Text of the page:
Poverty Inc Recap: A Night to Reflect, Learn, Share, and Grow
An amazing night! It’s been over three weeks since our Poverty Inc. screening event in San Francisco, and we’re still thinking what a great event it was--not only for FSD as an organization but as a way to meet so many of our supporters and friends. Our guests were lively, and panelists engaging, and a good time was had by all.While the highlights of the night were many-- delectable food, warm ambiance, and vibrant conversation-- perhaps the most captivating part of the evening was the screening of the film itself, Poverty Inc, and the engaging lively panelist discussion that followed.
Poverty Inc, a gripping documentary filmed by Michael Matheson Miller, challenges contemporary positions on global charity and foreign aid. The film focuses instead on promoting partnering entrepreneurship as a compelling alternative to assisting the world’s most impoverished communities. The movie’s tag line; “Fighting poverty is big business, but who profits the most?”, provoked the audience to reflect upon who the real winners and losers of the poverty industry really are. The central thesis of the film is not to discourage giving, but rather to demonstrate how our current development paradigm is failing the very individuals that it intends to support. The audience is left then to deeply consider the next steps that we can take--individually and collectively--to combat the commodification of poverty, and how we can move forward with promoting more sustainable, ground up development instead.
While the film’s content was truly enrapturing, the panelist discussion brought what was shown on the screen into life, as three experts in the field discussed their prior work, current projects, and future vision for shifting the direction of the development paradigm. Our own executive director, Lisa Kuhn, facilitated this conversation, provoking spirited discussion and insightful commentary from the audience.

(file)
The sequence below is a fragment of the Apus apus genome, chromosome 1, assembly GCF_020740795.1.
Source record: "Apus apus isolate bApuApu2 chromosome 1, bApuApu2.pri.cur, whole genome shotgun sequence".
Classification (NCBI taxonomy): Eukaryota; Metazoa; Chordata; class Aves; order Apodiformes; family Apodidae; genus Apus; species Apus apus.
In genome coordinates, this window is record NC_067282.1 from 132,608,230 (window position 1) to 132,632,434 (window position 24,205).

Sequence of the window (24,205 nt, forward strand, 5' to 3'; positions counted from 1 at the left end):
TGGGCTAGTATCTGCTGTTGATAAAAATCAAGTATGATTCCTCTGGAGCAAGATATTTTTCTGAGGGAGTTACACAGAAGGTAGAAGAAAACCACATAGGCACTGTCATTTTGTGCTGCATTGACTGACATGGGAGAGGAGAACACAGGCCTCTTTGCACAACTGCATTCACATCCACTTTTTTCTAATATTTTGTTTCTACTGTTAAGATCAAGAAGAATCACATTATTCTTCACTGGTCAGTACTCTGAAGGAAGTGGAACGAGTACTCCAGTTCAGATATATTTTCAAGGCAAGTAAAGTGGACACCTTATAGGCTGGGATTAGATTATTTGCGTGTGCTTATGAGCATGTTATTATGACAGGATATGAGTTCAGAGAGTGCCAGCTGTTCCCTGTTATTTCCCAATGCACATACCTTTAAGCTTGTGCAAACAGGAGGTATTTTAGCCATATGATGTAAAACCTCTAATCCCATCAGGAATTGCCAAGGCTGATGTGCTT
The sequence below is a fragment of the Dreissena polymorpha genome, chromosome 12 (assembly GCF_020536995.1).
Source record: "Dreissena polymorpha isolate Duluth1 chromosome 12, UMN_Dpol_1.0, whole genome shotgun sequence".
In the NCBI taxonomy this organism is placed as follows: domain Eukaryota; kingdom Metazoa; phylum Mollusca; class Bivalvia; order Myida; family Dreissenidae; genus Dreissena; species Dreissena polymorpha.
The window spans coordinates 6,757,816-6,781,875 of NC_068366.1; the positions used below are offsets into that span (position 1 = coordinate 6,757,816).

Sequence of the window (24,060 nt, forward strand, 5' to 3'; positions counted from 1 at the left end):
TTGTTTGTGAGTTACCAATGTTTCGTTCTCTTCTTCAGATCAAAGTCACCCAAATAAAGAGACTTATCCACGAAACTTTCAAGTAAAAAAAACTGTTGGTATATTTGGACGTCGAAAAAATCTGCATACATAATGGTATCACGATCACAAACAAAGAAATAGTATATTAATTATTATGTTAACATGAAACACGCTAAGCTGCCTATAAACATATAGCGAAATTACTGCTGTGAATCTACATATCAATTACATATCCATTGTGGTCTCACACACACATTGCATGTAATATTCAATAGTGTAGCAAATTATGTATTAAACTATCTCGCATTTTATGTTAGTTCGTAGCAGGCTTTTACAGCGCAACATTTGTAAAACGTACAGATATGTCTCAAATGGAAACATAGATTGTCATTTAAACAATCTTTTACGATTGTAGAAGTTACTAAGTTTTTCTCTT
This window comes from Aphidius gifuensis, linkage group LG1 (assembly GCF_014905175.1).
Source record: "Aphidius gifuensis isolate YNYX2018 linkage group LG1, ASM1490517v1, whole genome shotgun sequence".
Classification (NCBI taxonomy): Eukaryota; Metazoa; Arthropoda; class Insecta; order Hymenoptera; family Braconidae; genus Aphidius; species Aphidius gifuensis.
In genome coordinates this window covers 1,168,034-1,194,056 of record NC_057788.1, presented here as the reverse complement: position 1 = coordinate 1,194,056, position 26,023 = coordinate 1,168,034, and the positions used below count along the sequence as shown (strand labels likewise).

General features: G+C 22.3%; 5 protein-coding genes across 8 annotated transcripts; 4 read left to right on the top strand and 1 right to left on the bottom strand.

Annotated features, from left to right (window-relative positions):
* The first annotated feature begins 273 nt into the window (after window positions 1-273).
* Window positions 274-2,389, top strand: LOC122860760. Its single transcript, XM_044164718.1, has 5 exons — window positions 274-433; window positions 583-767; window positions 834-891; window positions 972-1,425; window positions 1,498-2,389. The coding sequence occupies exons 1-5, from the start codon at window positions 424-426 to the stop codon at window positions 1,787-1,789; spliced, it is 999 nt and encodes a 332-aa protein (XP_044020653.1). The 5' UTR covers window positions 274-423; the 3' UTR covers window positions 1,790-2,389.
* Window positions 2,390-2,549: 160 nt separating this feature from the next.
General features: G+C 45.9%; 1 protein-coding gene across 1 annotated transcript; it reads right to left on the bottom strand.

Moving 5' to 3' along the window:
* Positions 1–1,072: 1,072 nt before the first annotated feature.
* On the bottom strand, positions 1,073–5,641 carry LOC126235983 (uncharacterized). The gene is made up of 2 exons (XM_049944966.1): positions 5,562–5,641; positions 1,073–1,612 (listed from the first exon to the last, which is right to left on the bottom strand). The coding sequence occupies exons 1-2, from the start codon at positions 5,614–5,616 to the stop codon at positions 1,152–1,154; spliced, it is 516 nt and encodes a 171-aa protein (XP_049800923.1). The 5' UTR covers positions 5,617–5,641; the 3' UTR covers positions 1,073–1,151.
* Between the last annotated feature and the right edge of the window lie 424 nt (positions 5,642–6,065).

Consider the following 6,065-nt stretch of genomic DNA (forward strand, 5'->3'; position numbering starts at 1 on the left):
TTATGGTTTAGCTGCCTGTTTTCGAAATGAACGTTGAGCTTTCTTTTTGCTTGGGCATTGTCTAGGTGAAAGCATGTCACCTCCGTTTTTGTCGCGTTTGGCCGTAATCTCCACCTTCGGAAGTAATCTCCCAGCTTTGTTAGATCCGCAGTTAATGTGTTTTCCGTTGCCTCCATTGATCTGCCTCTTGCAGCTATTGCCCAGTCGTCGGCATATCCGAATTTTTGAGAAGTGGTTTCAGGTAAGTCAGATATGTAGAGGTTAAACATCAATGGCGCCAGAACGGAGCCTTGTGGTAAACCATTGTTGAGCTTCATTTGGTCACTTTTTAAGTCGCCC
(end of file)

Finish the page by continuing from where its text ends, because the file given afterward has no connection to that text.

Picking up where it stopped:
Michael A. Krafft, Managing Partner and CEO of the banking and global advisory firm M&A Media Group, has served on the FSD Board since 2012. During the panelist discussion, Krafft discussed how the current foreign aid system is ineffective and (in many case) deleterious to its intended impact. A longtime advocate of corporate responsibility, Krafft became disenchanted with prevailing models of philanthropy for international development, and found FSD’s ground-up Asset Based Community Development model of sustainability a strong match with his own pragmatic approaches to international development. Krafft drew compelling parallels between the solutions offered in Poverty Inc. to the sustainable development model that FSD upholds; in his estimation the organization’s model is perhaps the most noble and effective approach to tackling issues of global poverty.
Jonathan C. Lewis, a lifelong social justice activist, and accomplished social entrepreneur, drew similar comparisons, As he does in his book, The Unfinished Social Entrepreneur. Lewis argued that in the “sustainable development” arena, there should be a constant emphasis on listening, learning, and trying to improve the present development climate.
We also heard from Kosar Jahani, the current Director of Impact at Samasource. Jahani argued social enterprise is exactly what employs low-income populations, provides training in the Information Technology Field, and ultimately paves a pathway to economic and social mobility. Jahani pointed out that our current foreign aid system needs to be altered from solely focusing on giving, to moving towards empowering the masses.
We would like to thank all of our panelists and guests who came out to this inspiring event, and for lending their ears and sharing their insights to a discussion that will ultimately cultivate a brighter future for the world of successful and sustainable development. Interested in finding out about how you can get involved in shaping this vision yourself? Check out our volunteer and internship opportunities for more information.